Date of Award

Spring 3-25-2004

Document Type

Open Access Thesis

Degree Name

MS in Physician Assistant Studies (PA)


Physician Assistant Studies

First Advisor

Donna DeGracia

Second Advisor

Dawn B. Ludwig


To date there is little, if any, published data regarding hospice patients and physician assistants; there is a substantial amount of data available regarding physicians and hospice care. The purpose of this study was to determine if physician assistant attitudes and knowledge regarding hospice influenced their referral practices and compared those findings to physicians. Physician assistants who were current members of the Minnesota Academy of Physician Assistants were surveyed regarding knowledge and attitude towards hospice services. A total of 55 subjects (response rate of 55%) responded to the mailed survey, 60% of which were female. Respondents ages 40 years or less made up the majority, with a total of 61.8%. In regards to years in practice, 45.5% had been practicing medicine for 1 to 5 years and family practice comprised more than half of the respondents' area of practice, Overall, respondents demonstrated positive attitudes and excellent knowledge regarding hospice services. Physician assistants also voiced self-reported comfort in discussing hospice with patients and families regardless of perceived level of training and/or knowledge about hospice services. Statistically, attitude towards hospice did correlate to the number of terminally ill patients referred to hospice service. Knowledge did not correlate to the number of terminally ill patients referred to hospice service. Likewise, knowledge did not correlate with attitude towards hospice services. These findings differ from past research investigating physicians in which most concluded that attitude and knowledge did influence number of referrals. Although respondents were knowledgeable regarding hospice and demonstrated positive attitudes, physician assistants surveyed did not see a significant number of terminally ill patients in their practice and they also did not take the opportunity to discuss and refer those patients to hospice services.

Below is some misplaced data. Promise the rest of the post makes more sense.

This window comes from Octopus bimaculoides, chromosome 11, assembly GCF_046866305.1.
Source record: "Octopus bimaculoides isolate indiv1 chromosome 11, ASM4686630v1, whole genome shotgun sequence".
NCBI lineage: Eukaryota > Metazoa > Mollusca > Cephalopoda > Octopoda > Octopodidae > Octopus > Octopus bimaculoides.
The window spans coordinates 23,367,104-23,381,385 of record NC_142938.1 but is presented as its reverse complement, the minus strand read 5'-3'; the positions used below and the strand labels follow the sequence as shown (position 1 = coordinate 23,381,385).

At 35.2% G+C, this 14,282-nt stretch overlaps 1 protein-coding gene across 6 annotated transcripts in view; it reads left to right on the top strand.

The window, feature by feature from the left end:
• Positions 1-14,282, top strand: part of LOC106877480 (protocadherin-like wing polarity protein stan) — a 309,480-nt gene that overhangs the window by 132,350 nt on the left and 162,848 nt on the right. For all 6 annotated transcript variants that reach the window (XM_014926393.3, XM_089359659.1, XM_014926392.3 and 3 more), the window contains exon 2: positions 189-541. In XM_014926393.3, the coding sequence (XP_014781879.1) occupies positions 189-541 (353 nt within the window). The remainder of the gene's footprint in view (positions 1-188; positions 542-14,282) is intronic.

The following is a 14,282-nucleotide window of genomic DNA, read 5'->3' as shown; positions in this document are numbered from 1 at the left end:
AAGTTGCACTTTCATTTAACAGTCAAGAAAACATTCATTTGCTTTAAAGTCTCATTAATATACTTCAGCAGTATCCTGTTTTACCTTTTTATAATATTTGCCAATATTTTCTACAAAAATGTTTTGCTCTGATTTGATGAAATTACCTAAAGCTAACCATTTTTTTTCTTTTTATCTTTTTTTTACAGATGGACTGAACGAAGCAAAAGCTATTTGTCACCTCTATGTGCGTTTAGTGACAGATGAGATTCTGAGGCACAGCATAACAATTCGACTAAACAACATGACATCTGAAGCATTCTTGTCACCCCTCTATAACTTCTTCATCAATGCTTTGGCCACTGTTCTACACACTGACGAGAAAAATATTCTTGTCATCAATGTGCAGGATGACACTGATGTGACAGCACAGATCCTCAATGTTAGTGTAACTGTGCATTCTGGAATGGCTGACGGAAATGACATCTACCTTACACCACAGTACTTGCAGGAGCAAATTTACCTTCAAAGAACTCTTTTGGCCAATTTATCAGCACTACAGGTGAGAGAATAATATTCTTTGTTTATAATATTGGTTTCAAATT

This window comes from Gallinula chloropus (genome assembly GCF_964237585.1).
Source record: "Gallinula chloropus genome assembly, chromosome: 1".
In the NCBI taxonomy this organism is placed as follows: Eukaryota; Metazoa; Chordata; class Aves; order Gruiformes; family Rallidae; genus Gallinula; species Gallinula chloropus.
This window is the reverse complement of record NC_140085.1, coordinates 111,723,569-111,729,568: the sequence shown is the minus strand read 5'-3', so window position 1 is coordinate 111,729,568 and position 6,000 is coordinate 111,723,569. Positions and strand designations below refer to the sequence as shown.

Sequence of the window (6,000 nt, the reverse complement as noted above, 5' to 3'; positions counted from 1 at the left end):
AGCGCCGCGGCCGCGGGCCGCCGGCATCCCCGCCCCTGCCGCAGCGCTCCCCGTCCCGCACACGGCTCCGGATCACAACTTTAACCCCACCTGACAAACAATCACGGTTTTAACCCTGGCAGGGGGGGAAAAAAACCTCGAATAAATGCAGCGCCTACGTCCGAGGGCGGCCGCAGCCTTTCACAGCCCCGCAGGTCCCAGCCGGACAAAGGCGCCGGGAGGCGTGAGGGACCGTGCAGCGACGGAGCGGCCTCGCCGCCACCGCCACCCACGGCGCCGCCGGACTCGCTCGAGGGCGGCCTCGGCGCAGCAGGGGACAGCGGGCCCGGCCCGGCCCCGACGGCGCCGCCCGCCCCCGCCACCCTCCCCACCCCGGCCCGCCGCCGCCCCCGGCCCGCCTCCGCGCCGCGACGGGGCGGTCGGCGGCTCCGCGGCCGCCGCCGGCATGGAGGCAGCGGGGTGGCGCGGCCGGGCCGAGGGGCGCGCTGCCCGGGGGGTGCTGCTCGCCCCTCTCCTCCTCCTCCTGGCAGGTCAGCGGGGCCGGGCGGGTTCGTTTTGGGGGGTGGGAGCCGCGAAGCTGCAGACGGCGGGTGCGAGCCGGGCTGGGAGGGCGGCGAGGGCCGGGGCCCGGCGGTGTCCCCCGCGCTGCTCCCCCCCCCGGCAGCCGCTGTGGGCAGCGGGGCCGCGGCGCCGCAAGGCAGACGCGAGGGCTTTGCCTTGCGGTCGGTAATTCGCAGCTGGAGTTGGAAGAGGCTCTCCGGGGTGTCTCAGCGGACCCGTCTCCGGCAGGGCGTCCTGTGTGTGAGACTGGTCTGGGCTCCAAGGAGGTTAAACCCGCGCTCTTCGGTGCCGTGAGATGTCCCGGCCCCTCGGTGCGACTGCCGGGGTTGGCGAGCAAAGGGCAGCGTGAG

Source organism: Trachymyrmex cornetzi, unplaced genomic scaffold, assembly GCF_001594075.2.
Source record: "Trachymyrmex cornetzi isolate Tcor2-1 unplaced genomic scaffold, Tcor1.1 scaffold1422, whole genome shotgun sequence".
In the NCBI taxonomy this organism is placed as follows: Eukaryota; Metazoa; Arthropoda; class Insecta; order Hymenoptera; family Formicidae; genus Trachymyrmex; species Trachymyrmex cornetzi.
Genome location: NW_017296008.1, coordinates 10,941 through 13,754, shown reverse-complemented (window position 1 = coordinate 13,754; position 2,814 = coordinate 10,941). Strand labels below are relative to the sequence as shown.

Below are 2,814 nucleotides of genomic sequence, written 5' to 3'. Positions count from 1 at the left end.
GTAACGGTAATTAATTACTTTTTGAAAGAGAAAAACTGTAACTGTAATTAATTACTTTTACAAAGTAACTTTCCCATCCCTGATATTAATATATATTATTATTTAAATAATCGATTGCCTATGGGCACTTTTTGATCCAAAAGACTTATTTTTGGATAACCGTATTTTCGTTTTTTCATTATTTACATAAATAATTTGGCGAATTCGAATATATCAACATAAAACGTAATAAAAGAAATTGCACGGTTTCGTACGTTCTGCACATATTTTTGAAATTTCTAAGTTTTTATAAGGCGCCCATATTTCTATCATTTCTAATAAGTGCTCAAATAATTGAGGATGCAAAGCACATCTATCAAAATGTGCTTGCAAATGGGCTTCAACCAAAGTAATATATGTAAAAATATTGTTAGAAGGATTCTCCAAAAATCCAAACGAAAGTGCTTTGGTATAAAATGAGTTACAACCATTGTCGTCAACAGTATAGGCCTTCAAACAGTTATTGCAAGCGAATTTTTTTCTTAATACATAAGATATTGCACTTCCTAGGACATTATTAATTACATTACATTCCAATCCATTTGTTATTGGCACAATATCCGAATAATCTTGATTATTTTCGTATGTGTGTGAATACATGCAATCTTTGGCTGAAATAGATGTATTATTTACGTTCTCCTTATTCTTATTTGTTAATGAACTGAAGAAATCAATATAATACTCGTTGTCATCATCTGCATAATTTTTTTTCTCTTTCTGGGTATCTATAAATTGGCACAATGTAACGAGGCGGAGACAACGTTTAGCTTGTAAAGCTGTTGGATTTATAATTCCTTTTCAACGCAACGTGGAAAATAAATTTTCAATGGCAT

Sc 11.PAS.2004.Farringt.K